CANBERRA, Australia — President Trump has admitted he feels “amazingly alone” in the midst of all his scraps with allies and snarls with undermining advisers.
But he can’t follow the usual advice for presidents suffering the vertigo of isolation: If you want a friend in politics, get a dog. As his first wife, Ivana, wrote in her recent memoir, “Donald was not a dog fan.’’ Indeed, it’s a favorite insult.
But there is someone — at the very bottom of the world in the land of Mad Max — who wants to play ball with the Mad King. In the Trump era, we can rewrite the maxim to be: If you want a friend in politics, get an Aussie.
“I think we both get it,” Australia’s new prime minister, Scott Morrison, cheerily told me in his office in Parliament House. Even though Australia did not get rocked by a recession like the U.S. did, Morrison says some people feel forgotten, left off the globalism gravy train. “And that’s what we get. The president gets that. I get it.”
For those not familiar with the Canberra cascade of prime ministers — six in the last decade — the latest brutal leadership “spill” is best explained with a comparison to a famous sporting spill.
In 2002, ice skater Steven Bradbury became the first Australian to win a Winter Olympic gold medal when his three top rivals crashed in a last-minute pileup. The right-wing Peter Dutton kicked off the coup that felled Malcolm Turnbull, but then the slimy Dutton and the soignée Julie Bishop crashed in a pileup that allowed the unprepossessing Morrison to glide across the finish line.
ScoMo, as the Antipodean prime minister is nicknamed, was not particularly well known but had clearly had his skates laced up for some time. He got off to a fast start, flying to Indonesia to negotiate a trade deal; visiting the outback to spotlight his focus on the drought (even though he absurdly told me about climate change that “I just don’t think it’s relevant to the discussion about how we’re helping farmers” and urged drought victims to “pray for that rain”); and vowing to pass a religious freedom bill in determinedly secular Australia, where Pentecostals are commonly referred to as “happy clappers.”
“We don’t want all this political correct nonsense telling people they can’t have an Easter hat parade” or a Christmas play in a public school, Australia’s first Pentecostal prime minister told me. “In my maiden speech, I talked about the voices of faith being driven from the public square.”
I wonder if, like Karen Pence, the devout Morrison was bothered by Trump’s flouting of the Commandments. (Thou Shalt Not Covet All the Playmates and Porn Stars at a Lake Tahoe Golf Tournament.)
“Well,” he demurred, “I just take people as I know them.’’
It’s apparent that he doesn’t know Trump yet, describing him as “very practical” and someone “who’s not going to waste a day.”
“I like that about him,” enthused Morrison, who is obviously ready to do the Aussie equivalent of the Saudi sword dance. “I like that about him a lot, actually.’’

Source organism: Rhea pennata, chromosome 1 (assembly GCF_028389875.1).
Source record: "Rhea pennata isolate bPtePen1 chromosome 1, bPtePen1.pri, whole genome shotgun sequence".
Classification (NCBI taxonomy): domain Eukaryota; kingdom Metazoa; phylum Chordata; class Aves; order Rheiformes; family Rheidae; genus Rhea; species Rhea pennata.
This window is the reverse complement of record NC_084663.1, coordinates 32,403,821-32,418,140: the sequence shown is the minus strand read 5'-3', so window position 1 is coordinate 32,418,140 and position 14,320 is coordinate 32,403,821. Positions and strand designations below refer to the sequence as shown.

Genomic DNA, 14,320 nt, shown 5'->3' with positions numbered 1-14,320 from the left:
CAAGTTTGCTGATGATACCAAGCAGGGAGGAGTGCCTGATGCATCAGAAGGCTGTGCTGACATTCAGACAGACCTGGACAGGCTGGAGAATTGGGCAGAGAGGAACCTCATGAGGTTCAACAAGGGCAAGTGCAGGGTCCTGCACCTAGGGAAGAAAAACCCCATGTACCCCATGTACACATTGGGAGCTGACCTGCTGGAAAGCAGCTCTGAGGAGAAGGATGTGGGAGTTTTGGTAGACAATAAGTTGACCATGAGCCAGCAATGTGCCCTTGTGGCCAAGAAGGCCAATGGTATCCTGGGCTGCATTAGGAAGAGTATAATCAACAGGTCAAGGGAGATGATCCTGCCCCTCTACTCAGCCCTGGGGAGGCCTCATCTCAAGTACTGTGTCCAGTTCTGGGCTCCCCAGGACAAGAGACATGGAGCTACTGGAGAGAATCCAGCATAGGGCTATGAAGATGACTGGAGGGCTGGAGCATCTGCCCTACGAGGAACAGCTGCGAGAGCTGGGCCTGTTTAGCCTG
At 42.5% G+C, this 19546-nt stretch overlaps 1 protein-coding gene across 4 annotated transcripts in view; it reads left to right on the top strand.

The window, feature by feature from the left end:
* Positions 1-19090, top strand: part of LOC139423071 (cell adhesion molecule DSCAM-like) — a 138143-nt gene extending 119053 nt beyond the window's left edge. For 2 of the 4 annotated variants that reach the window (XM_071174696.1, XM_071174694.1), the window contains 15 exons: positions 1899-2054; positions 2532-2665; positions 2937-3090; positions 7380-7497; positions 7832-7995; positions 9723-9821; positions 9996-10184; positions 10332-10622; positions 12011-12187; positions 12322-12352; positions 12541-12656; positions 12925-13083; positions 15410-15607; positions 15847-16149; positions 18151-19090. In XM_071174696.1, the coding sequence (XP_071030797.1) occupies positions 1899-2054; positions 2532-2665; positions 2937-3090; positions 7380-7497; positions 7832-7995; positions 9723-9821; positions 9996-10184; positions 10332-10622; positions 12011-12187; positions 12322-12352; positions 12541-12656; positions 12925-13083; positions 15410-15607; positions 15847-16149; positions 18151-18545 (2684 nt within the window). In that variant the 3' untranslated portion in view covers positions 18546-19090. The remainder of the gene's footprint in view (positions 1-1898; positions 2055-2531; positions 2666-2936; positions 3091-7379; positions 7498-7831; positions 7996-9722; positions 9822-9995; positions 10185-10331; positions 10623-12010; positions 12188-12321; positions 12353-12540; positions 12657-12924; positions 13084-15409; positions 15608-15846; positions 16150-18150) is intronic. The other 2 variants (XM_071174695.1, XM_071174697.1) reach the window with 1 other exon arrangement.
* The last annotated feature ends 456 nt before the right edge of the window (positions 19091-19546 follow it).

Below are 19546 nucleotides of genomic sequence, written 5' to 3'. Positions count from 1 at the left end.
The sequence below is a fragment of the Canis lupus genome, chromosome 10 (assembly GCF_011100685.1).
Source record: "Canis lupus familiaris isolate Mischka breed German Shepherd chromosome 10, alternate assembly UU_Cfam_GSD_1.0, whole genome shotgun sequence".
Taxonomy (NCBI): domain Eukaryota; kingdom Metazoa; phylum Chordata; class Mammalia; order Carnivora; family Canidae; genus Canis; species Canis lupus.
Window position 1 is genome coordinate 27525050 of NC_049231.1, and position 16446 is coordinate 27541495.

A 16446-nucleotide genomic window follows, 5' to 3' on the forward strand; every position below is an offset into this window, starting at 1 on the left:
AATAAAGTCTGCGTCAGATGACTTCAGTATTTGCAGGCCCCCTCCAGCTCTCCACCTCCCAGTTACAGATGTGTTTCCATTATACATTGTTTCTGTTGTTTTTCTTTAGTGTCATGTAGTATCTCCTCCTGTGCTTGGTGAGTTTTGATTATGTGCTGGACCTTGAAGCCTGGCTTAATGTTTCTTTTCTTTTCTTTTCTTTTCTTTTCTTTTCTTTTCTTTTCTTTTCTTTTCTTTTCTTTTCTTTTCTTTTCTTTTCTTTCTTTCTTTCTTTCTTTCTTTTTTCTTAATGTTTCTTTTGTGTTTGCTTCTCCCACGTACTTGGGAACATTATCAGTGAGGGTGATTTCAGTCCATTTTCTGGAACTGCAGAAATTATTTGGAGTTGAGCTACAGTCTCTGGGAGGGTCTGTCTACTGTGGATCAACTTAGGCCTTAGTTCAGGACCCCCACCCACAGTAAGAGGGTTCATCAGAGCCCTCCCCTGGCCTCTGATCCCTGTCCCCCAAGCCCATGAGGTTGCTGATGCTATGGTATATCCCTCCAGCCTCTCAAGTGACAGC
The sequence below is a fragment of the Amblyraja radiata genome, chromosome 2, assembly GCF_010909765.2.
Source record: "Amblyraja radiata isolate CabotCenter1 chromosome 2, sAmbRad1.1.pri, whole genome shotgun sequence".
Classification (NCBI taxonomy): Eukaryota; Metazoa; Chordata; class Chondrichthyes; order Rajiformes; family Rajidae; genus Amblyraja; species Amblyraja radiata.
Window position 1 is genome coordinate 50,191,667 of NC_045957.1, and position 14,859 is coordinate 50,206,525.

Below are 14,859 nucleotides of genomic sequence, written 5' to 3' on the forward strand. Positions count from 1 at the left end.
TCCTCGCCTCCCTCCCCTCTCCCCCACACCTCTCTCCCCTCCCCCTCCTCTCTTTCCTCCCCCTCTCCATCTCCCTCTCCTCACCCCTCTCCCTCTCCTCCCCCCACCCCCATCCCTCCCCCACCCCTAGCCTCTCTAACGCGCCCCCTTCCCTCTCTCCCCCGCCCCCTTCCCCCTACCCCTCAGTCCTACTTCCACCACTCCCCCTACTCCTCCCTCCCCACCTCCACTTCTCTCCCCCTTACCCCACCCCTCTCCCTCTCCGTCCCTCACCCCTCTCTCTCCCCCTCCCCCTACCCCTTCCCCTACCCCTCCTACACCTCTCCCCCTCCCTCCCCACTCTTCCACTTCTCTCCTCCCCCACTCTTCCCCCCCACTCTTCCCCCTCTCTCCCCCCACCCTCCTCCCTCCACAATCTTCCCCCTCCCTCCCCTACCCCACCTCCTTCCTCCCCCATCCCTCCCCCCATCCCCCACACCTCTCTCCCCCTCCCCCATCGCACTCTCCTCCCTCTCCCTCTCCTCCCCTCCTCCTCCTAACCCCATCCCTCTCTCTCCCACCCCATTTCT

Trump may be “president non grata” nearly everywhere else, as The Washington Post’s Ashley Parker has written. But Australia’s Liberal (read Republican) government prides itself on what one top official refers to as their “deft and nonjudgmental” handling of the president.
Last year, to move past their fractious phone exchange over who would take the refugees marooned off Australia’s coast, Turnbull met with Trump on the Intrepid in New York. The Australians showed the ahistorical president a video to stress that they had fought alongside America in every major war for the last 100 years. (This may have given Trump the idea to show Kim Jong-un an inspirational video.) And they trotted out Rupert Murdoch and Greg Norman.
The president called the new prime minister the day after he took office. “I told the president I was a rubbish golfer,” Morrison said, with a wide smile, describing the 12-minute call. “I’m not sure if that phrase is well known and I think he thought I meant I was a good golfer because he started going ‘Oh, what’s your handicap?’ And I said ‘No, no, no, it means I’m not very good at it.’ He’s passionate about it. He knows all the Australian players.”
The 50-year-old father of two is the son of a police officer, not a scion of wealth. But the two share similarities: Both expediently lurched to the right on social issues. Both throw red meat to the base. Both craft their political identities with dog whistles around the issue of protecting their countries from hordes of migrants.
Before now, Morrison was best known for his campaign as immigration minister to “Stop the Boats,” turning back vessels of migrants trying to reach the shores of Fortress Australia.
His office features a model migrant boat bearing the proud declaration “I Stopped These,” and a cabinet adorned with a Jesus shrine and a biblical proverb to “Trust in the Lord.” Morrison, who did not condemn Trump’s infamous travel ban, is never able to convincingly explain how he reconciles his Christian values and the role he plays in dooming children to offshore detention centers.
Morrison said he is also excited to deepen his relationship with fellow evangelical Mike Pence, who was dispatched for cleanup duty after Trump shredded one of our closest relationships. Pence and Morrison were not in favor of same-sex marriage. When a popular Australian rugby player stated his belief on Instagram last spring that gays who don’t “repent of their sins and turn to God” are going to hell, Morrison chimed in, saying, “Good for him for standing up for his faith.’’
We were meeting as Washington was in full Munch “Scream” mode after the double blow of Bob Woodward’s book and The Times’s anonymous op-ed piece, both depicting the president as a danger to America. Woodward’s book revealed that Trump had planned to lie to Turnbull about steel tariffs.
So does all this volatility and immorality make Morrison nervous?
“We look through the dust,’’ he replied, breezily.